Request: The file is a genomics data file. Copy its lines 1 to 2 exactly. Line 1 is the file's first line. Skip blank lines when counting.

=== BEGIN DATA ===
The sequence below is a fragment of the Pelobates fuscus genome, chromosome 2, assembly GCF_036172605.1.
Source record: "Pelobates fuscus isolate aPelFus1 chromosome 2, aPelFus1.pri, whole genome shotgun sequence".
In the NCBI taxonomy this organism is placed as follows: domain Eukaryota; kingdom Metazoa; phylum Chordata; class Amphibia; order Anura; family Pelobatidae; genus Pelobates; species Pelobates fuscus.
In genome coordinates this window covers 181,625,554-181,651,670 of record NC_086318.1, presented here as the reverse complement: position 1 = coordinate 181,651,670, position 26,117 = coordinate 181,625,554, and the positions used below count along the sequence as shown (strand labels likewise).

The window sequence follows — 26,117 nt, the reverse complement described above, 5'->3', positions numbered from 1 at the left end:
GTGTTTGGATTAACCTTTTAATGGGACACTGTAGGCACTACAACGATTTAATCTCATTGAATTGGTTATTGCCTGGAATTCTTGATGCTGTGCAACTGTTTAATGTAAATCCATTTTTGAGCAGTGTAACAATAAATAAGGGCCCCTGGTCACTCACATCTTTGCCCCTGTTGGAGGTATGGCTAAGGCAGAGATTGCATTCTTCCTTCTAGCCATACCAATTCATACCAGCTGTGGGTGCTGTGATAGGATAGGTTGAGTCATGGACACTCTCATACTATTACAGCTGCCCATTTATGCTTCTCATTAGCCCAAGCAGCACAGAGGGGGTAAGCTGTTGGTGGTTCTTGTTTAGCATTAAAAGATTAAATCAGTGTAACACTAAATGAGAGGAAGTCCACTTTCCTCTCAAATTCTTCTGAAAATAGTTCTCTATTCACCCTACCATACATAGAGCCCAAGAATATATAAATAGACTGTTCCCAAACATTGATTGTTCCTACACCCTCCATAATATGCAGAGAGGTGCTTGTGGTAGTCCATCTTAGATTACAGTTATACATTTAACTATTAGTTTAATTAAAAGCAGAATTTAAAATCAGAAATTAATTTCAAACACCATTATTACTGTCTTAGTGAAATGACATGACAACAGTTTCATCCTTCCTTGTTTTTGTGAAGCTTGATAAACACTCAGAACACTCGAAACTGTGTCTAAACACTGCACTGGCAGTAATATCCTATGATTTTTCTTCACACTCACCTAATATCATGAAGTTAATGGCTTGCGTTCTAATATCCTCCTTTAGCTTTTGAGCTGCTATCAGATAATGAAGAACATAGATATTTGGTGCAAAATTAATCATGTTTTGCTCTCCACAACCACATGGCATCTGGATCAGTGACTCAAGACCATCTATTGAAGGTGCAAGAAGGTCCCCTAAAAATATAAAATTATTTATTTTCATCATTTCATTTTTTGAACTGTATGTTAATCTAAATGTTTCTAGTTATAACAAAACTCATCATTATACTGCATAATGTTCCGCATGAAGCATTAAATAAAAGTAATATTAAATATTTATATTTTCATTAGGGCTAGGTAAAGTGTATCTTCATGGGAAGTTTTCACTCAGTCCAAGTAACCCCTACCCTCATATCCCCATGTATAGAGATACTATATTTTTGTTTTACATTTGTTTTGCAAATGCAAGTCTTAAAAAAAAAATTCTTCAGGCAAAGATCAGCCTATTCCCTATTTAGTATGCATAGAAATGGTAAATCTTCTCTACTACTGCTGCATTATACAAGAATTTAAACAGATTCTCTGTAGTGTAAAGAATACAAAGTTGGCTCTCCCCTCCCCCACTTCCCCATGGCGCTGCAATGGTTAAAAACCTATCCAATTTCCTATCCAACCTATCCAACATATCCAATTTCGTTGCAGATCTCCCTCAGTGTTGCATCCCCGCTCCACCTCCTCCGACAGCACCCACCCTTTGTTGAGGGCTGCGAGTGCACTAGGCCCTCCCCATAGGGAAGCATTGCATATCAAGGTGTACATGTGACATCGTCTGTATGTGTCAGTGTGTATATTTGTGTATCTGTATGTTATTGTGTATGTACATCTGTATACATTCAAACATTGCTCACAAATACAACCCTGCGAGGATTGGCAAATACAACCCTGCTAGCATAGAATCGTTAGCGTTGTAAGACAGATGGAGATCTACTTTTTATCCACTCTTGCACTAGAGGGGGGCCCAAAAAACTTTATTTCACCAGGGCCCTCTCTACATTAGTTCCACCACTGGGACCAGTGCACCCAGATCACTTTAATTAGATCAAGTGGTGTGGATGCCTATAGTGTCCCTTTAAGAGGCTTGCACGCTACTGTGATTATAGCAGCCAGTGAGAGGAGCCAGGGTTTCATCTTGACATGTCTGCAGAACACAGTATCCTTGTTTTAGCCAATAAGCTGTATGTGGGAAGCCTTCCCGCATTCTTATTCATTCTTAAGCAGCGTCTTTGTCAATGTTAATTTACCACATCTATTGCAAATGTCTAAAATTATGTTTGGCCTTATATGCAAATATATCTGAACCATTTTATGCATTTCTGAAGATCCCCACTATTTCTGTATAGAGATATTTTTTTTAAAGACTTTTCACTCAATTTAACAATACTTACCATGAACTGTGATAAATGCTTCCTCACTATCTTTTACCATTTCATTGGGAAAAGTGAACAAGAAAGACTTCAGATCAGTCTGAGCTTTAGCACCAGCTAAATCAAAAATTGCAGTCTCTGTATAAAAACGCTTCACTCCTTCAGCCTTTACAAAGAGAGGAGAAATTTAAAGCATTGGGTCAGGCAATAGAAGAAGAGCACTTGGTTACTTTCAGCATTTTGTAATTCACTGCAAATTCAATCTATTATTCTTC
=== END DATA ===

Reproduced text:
The sequence below is a fragment of the Pelobates fuscus genome, chromosome 2, assembly GCF_036172605.1.
Source record: "Pelobates fuscus isolate aPelFus1 chromosome 2, aPelFus1.pri, whole genome shotgun sequence".